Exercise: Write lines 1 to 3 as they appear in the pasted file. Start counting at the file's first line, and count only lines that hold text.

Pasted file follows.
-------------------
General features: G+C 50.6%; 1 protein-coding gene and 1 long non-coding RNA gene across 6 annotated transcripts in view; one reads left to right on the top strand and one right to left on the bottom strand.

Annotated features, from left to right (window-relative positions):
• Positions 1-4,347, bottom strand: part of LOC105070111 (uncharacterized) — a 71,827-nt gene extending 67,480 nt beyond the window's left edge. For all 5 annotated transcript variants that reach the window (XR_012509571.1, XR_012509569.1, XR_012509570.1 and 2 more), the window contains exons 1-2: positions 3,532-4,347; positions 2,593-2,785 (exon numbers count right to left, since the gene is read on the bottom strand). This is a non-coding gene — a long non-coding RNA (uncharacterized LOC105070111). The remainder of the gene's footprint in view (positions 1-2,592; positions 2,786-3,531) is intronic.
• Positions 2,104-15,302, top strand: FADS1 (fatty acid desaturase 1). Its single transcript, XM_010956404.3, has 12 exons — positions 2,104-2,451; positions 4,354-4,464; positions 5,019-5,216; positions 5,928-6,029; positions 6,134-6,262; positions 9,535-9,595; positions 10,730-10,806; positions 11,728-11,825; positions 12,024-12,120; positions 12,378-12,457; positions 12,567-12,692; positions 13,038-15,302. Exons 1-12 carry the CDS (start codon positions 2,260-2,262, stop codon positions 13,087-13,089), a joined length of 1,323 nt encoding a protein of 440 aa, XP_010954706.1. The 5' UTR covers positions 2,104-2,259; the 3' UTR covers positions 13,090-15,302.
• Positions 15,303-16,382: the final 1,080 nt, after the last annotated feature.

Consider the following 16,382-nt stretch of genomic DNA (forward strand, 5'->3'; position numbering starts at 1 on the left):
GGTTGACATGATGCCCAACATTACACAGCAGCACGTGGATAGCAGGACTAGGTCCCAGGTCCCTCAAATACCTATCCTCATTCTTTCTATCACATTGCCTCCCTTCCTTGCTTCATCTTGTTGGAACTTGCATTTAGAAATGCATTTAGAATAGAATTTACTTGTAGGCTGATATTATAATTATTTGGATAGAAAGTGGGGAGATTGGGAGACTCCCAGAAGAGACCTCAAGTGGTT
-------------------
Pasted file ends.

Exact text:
General features: G+C 50.6%; 1 protein-coding gene and 1 long non-coding RNA gene across 6 annotated transcripts in view; one reads left to right on the top strand and one right to left on the bottom strand.

Annotated features, from left to right (window-relative positions):
• Positions 1-4,347, bottom strand: part of LOC105070111 (uncharacterized) — a 71,827-nt gene extending 67,480 nt beyond the window's left edge. For all 5 annotated transcript variants that reach the window (XR_012509571.1, XR_012509569.1, XR_012509570.1 and 2 more), the window contains exons 1-2: positions 3,532-4,347; positions 2,593-2,785 (exon numbers count right to left, since the gene is read on the bottom strand). This is a non-coding gene — a long non-coding RNA (uncharacterized LOC105070111). The remainder of the gene's footprint in view (positions 1-2,592; positions 2,786-3,531) is intronic.